Angula, aka: Aṅgula; 14 Definition(s)
Angula means something in Hinduism, Sanskrit, Jainism, Prakrit, Buddhism, Pali, the history of ancient India, Marathi. If you want to know the exact meaning, history, etymology or English translation of this term then check out the descriptions on this page. Add your comment or reference to a book if you want to contribute to this summary article.
Aṅgula: one of the two basic units of measurement, according to the Viṣṇudharmottara Purāṇa; the other being called Tāla. The Aṅgula is the basic unit prescribed to calculate the measurements of images. Banerjea (1941, p. 347) explains that the term Aṅgula served as a unit of measurement in India from very early times. The term is used in the Ṛg-veda (X.90), in the Śatapatha-brāhmaṇa (X.2.1–2) in which prajāpati measures the fire altar by Aṅgulas, and in the Śulbasūtras which contain the rules for construction of raised altars (vedīs and agnis).
Dave (1991, p. 349) states that according to the Kapiñjala-saṃhitā (10.58–60) an Aṅgula is classified into three types:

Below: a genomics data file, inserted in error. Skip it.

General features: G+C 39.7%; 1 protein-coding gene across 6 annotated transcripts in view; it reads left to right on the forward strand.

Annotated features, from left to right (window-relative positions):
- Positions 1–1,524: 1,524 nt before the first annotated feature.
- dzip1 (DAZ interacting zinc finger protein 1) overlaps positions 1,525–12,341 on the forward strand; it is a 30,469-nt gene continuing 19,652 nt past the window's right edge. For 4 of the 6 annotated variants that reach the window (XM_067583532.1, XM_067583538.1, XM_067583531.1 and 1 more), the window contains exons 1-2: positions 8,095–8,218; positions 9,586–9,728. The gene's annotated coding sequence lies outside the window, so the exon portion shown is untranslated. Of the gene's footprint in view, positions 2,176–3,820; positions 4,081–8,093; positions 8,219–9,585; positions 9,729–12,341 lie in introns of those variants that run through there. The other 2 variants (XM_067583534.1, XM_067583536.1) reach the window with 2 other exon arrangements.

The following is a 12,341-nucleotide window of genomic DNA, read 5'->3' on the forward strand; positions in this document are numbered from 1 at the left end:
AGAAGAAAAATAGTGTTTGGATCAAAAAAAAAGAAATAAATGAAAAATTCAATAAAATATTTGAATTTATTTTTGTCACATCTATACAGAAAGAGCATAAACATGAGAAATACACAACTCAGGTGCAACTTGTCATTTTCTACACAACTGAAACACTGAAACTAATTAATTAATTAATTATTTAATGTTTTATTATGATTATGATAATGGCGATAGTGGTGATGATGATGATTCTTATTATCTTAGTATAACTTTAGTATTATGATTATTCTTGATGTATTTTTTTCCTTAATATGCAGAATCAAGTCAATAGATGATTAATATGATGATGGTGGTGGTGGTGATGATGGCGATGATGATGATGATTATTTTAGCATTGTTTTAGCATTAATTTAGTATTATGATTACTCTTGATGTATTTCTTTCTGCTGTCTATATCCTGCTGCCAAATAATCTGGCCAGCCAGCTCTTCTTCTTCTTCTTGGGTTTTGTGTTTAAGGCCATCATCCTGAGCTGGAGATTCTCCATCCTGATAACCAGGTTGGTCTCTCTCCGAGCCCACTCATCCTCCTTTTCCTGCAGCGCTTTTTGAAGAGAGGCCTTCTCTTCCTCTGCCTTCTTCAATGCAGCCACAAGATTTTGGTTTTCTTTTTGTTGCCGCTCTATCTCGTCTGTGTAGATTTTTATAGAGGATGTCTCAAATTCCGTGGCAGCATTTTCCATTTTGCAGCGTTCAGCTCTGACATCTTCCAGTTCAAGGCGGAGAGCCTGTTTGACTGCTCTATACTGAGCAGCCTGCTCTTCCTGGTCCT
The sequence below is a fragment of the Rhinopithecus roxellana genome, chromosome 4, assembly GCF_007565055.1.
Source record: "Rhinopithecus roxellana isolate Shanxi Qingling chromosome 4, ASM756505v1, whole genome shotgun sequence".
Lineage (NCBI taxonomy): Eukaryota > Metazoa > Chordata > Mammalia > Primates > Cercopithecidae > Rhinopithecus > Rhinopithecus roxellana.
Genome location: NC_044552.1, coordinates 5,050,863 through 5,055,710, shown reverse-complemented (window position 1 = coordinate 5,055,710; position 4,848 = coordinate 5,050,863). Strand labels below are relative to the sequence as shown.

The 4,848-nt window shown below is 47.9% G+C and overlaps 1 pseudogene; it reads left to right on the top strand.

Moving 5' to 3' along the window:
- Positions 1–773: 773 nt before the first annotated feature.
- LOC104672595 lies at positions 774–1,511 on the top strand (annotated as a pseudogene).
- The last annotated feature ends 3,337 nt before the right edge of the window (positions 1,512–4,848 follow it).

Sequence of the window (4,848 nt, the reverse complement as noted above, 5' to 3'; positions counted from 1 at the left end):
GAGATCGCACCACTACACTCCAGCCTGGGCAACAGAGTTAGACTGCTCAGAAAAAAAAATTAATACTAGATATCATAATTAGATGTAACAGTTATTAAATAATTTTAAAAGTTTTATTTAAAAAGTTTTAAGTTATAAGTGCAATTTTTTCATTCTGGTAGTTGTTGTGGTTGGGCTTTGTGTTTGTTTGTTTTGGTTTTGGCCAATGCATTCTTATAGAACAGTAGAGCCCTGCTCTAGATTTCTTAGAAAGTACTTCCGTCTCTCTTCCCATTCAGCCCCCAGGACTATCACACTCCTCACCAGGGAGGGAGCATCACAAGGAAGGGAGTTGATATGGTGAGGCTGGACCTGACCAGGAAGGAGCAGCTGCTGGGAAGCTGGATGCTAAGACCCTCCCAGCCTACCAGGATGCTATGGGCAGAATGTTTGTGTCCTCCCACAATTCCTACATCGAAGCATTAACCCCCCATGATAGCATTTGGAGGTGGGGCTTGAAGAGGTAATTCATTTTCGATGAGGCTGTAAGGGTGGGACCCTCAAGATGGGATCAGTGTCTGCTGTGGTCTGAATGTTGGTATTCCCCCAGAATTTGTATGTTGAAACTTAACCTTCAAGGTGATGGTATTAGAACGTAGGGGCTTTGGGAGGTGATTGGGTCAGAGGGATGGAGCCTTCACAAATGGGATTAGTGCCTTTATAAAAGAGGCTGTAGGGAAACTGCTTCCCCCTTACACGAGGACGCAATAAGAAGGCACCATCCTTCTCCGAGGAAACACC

- mānāṅgula (a unit comprising of 8 barley grains or yavas),
- mātrāṅgula (determined by the length of the middle phalanx of the patron’s right hand)
- and dehāṅgula (the aṅgula of the image itself)
Shilpashastra (शिल्पशास्त्र, śilpaśāstra) represents the ancient Indian science (shastra) of creative arts (shilpa) such as sculpture, iconography and painting. Closely related to Vastushastra (architecture), they often share the same literature.
Aṅgula (अङ्गुल): A unit of measurement of distance, according to the Vāyu Purāṇa (वायु पुराण). The following table gives some idea about their relations to each other:
8 Aṅgulas = Prādeśa (?);
21 Aṅgulas = Ratni;
24 Aṅgulas = Hasta;
2000 Dhanus = Gavyūti;
12 Aṅgulas = Vitasti;
2 Ratnis or 42 Aṅgulas = Kiṣku;
4 hastas = Dhanus;
8000 Dhanus = Yojana.
Aṅgula (अङ्गुल).—Is eight times a yava. For other details see matsya p.*
- * Brahmāṇḍa-purāṇa II. 7. 96; IV. 2. 121; Matsya-purāṇa 258. 18-21; Vāyu-purāṇa 8. 102; 101. 121 and 122.